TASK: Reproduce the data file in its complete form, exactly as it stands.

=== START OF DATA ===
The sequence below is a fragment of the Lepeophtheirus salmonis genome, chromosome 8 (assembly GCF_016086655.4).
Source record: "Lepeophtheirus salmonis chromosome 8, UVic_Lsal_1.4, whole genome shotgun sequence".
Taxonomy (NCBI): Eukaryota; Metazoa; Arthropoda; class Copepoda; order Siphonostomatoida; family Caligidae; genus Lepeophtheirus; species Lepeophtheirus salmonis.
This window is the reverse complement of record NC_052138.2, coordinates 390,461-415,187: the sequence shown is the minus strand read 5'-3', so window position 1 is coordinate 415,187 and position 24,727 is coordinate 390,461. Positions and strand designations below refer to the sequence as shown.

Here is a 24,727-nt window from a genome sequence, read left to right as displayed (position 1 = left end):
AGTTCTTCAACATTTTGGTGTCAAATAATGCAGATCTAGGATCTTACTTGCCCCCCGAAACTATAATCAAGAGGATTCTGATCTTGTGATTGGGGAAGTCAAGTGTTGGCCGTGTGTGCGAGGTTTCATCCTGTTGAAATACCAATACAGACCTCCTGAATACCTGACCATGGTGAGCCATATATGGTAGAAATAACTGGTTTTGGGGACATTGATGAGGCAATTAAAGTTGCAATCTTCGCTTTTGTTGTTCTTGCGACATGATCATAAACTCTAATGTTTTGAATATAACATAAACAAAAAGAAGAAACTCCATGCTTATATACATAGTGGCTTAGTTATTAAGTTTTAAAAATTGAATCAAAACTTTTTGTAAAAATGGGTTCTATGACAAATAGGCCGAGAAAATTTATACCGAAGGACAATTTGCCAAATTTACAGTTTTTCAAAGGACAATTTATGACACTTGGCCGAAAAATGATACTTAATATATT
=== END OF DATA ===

The sequence below is a fragment of the Lepeophtheirus salmonis genome, chromosome 8 (assembly GCF_016086655.4).
Source record: "Lepeophtheirus salmonis chromosome 8, UVic_Lsal_1.4, whole genome shotgun sequence".
Taxonomy (NCBI): Eukaryota; Metazoa; Arthropoda; class Copepoda; order Siphonostomatoida; family Caligidae; genus Lepeophtheirus; species Lepeophtheirus salmonis.
This window is the reverse complement of record NC_052138.2, coordinates 390,461-415,187: the sequence shown is the minus strand read 5'-3', so window position 1 is coordinate 415,187 and position 24,727 is coordinate 390,461. Positions and strand designations below refer to the sequence as shown.

Here is a 24,727-nt window from a genome sequence, read left to right as displayed (position 1 = left end):
AGTTCTTCAACATTTTGGTGTCAAATAATGCAGATCTAGGATCTTACTTGCCCCCCGAAACTATAATCAAGAGGATTCTGATCTTGTGATTGGGGAAGTCAAGTGTTGGCCGTGTGTGCGAGGTTTCATCCTGTTGAAATACCAATACAGACCTCCTGAATACCTGACCATGGTGAGCCATATATGGTAGAAATAACTGGTTTTGGGGACATTGATGAGGCAATTAAAGTTGCAATCTTCGCTTTTGTTGTTCTTGCGACATGATCATAAACTCTAATGTTTTGAATATAACATAAACAAAAAGAAGAAACTCCATGCTTATATACATAGTGGCTTAGTTATTAAGTTTTAAAAATTGAATCAAAACTTTTTGTAAAAATGGGTTCTATGACAAATAGGCCGAGAAAATTTATACCGAAGGACAATTTGCCAAATTTACAGTTTTTCAAAGGACAATTTATGACACTTGGCCGAAAAATGATACTTAATATATT